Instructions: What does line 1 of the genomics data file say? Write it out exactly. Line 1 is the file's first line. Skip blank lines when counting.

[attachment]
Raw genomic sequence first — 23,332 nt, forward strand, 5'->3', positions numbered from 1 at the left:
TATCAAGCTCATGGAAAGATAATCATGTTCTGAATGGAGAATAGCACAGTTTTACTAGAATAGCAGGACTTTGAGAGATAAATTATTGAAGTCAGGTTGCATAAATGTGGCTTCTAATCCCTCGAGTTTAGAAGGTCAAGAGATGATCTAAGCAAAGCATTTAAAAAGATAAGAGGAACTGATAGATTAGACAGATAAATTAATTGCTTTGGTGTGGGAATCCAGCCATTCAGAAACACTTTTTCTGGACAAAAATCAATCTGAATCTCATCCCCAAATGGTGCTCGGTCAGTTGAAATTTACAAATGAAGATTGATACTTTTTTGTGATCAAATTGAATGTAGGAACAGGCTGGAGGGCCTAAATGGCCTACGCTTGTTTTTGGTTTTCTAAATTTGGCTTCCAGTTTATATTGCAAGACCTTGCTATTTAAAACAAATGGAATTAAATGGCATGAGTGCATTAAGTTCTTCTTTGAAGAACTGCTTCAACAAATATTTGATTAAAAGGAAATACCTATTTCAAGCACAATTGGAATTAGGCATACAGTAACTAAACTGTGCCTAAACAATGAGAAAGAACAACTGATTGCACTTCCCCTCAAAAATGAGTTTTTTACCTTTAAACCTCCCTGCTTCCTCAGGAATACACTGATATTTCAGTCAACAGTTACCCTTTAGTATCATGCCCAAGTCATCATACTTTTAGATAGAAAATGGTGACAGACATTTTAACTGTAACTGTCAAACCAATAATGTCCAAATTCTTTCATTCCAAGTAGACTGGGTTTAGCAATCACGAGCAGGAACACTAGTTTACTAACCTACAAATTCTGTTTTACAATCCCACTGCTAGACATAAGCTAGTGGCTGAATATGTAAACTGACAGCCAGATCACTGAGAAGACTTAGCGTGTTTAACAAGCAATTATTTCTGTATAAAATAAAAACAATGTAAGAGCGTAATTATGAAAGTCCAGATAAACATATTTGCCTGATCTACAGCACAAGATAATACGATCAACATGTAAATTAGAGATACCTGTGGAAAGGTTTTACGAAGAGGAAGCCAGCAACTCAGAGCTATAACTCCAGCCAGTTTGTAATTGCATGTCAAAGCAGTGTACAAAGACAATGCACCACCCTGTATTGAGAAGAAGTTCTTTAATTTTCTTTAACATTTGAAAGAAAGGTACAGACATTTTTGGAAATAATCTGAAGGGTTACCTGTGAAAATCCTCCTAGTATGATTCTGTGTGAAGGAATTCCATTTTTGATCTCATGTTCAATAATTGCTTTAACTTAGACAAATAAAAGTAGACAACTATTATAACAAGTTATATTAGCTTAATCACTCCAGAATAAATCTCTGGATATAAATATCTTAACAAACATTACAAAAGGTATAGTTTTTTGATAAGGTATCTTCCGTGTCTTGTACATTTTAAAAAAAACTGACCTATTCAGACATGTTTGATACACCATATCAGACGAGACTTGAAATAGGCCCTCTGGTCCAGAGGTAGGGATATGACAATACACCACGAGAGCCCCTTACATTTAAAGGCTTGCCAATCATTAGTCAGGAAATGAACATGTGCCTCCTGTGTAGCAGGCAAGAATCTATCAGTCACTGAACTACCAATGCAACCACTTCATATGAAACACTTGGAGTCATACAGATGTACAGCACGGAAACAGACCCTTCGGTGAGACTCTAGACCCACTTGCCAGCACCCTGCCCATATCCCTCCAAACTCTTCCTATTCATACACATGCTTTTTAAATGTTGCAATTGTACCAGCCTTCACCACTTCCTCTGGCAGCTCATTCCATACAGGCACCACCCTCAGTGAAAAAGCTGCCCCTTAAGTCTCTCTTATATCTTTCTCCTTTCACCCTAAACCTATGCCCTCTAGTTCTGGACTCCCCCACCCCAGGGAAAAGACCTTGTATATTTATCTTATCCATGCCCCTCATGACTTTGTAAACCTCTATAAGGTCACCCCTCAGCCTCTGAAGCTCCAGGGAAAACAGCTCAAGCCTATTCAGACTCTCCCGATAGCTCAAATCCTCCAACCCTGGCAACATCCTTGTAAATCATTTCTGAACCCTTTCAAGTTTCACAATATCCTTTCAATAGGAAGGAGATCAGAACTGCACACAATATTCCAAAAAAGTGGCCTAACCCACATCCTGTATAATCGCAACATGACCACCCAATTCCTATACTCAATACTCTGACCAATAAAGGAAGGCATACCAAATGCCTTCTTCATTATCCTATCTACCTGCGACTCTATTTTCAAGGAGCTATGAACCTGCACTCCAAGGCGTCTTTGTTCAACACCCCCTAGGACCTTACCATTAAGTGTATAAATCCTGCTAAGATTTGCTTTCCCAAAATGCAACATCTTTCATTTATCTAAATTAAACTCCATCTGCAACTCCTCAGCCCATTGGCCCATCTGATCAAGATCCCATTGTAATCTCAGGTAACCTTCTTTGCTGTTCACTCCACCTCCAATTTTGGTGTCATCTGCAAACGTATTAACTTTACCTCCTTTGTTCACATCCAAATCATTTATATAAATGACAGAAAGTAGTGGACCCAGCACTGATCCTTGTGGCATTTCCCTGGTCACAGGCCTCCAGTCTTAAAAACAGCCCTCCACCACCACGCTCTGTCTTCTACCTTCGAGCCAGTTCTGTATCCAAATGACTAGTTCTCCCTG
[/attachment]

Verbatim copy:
Raw genomic sequence first — 23,332 nt, forward strand, 5'->3', positions numbered from 1 at the left: